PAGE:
Teague And Briley Chokes


Dear Bruce:

I’m exploring the possibility of getting aftermarket chokes on my new trap gun, so that I can fiddle with it some at skeet and 5-stand as well as trap.

Being a patterning fanatic, have you taken the time to do any before vs. after pattern testing of a Briley aftermarket thin-wall job? I’m particularly interested in how the fuller choke tubes pattern, versus their prior fixed-choke equivalent. If I get my gun choked, I’ll certainly do the test myself, but it would be nice to know ahead of time!

I’ve never owned a gun with Briley thin-walls, and I’ve never even seen a gun choked by Nigel Teague. Could you please give me some information on the pros and cons of each, along with any other American aftermarket job that might deserve mention? Any idea what Teague chokes cost and how long they are?

Thanks,
Harold

Dear Harold,

There isn’t much point in me going into how my FN Brownings patterned before or after Briley Thin-walls because your barrels may be entirely different or you may be using different loads. Also, I wasn’t trying to get the tightest chokes possible.

I have generally found that it is easier to get a better full choke pattern with solid chokes than it is with screw chokes. Most trap shooters and pigeon shooters would agree with me on this. It really depends on what you are looking for. My Briley .035″ thin walls won’t do much better than 75% with any of the standard target shells. This is just about what you would expect from .035″ and I have no complaints at all. I don’ t know if choking tighter would get me tighter patterns because 75% was what I was looking for so I stopped there. I had to go to .040″ with Briley 2X after market over the counter chokes in my Beretta 303 to get 75%, but the tolerance at the rear of the skirt is much larger than it is with the custom made thin-walls.

Teague works to considerably tighter standards than Briley thin-walls (though I heard that Teague originally did start using Briley choke tube steel stock). You almost can’t see the skirt drop off with Teague screw-ins. The applications I have seen the Teague chokes used in have been for sporting clays, so no one was trying to get an 85% or 90% pattern. So I really can’t answer the question as to whether you can get as tight a choke with screw-ins as you can with solids. My guess would still be nom, but I have been wrong once or twice before.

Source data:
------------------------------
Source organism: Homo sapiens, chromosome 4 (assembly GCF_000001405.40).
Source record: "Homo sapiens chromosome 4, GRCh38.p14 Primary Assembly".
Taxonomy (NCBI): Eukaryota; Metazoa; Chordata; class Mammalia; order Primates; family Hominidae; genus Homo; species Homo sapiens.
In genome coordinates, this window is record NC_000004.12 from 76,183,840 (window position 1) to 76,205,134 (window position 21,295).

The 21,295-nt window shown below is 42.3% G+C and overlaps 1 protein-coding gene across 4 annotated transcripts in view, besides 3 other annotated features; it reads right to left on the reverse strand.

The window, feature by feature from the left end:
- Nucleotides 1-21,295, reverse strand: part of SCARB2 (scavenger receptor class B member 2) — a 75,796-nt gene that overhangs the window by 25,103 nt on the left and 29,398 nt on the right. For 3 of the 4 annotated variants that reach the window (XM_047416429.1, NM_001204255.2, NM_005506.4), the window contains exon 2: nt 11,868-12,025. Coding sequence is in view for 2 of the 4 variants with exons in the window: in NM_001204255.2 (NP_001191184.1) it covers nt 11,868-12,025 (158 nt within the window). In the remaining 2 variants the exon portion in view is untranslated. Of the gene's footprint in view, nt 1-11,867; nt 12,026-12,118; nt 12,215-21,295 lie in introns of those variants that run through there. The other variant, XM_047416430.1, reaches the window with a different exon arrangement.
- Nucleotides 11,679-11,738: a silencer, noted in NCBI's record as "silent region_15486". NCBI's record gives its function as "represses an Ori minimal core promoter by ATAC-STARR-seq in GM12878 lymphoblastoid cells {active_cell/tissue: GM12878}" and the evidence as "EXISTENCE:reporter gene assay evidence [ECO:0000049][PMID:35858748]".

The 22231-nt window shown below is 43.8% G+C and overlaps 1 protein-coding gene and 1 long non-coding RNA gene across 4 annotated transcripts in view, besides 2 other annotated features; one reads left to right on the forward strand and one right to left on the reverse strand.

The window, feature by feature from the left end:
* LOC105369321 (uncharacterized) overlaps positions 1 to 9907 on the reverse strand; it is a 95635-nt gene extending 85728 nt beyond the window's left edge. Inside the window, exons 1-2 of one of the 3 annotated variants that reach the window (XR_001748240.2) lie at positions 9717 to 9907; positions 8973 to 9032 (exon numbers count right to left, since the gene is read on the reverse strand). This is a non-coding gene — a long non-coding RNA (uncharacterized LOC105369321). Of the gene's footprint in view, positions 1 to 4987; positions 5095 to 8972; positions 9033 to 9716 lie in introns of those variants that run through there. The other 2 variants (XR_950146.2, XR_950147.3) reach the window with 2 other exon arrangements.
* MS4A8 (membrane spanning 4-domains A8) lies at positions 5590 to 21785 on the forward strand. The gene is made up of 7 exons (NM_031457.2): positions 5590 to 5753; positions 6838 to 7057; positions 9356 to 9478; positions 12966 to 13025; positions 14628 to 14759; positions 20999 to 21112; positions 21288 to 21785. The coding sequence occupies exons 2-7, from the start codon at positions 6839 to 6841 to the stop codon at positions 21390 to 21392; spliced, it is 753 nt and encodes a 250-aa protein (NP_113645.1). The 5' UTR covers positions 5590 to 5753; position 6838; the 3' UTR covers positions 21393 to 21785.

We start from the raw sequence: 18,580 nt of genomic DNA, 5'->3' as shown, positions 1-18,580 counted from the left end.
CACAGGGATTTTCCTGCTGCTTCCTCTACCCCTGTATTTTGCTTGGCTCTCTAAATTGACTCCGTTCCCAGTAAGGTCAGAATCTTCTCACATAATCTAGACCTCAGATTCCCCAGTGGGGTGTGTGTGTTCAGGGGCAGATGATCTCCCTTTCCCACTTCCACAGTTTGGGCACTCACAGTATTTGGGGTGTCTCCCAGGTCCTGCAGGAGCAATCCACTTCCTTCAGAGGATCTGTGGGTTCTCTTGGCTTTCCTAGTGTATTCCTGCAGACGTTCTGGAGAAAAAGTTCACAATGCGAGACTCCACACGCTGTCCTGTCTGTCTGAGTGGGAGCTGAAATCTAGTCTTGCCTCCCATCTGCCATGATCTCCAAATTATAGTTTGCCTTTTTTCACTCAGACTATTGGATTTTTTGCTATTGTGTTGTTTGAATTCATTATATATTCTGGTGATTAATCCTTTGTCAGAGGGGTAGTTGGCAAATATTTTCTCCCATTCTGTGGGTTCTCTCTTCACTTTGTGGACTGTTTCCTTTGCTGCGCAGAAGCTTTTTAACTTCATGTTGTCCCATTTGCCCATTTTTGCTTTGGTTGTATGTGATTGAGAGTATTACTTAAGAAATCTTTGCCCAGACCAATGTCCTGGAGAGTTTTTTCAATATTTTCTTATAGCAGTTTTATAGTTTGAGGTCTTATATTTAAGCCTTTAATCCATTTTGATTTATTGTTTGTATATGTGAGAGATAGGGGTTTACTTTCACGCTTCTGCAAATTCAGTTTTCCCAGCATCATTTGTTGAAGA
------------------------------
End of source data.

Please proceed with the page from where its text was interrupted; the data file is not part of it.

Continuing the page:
Does the design of the choke really matter? Well, I dunno. It depends. I am a Gaussian theorist when it comes to chokes. I believe that one 60% pattern is the same as another IF (big IF) that 60% pattern is taken in three dimensions, not just two, so as to take shot string out of the equation. Since I am not going to take the trouble to build a computer and chronograph array like the good Roger Giblin in England did to measure shot string, I sort of take it on faith. Where choke systems may be unequal is when one choke system can only throw a 75% pattern at its tightest and another may get 80% or better. That’s the difference. Much of that depends on how well the screw choke is fitted as well as the interior design of the other areas of the barrel. As far as 70% chokes or less, just about anything will produce those numbers so I don’t may much attention to the choke system used just as long as it throws the percentage I expect.

There are two schools of though on choke length. One is that the tighter chokes need longer forcing cones and parallels to ease the shot into the choke and stabilize it. If you follow this theory, then screw chokes aren’t for you because they are all the same length- relatively short.

Another choke theory is that length doesn’t matter so much and that short chokes with sharp angles and no parallels can work just as well. It’s a fact that a short, sharp choke angle requires less constriction to get the job done, but I haven’t seen anything definitive at the ultra tight choke end of things.

Teague started off making short chokes and has since gone to longer chokes because he felt that the market demanded it. He has commented that he got just as good patterns from the short tubes, but he wanted to stay current with customer’s perceptions.

Teague uses a straight taper design (TTT or Teague Tapered Technology) rather than a conical/parallel design so often used elsewhere. You can reach him at https://www.teaguechokes.com/

Bottom line: as usual I don’t really know and am waiting for someone else to do the work for me. Most of the guys I know who are fussy send their guns to Heritage Gunsmiths in Centerburg, OH and have him do the final tuning. If you are thinking about getting a gun screw choked and don’ t mind paying for the service, I would call first and ask them what they recommend. They will individually pattern test your gun to make sure that you get what you want.

Best regards,

Bruce Buck
The Technoid writing for Shotgun Report, LLC
(Often in error, never in doubt.)

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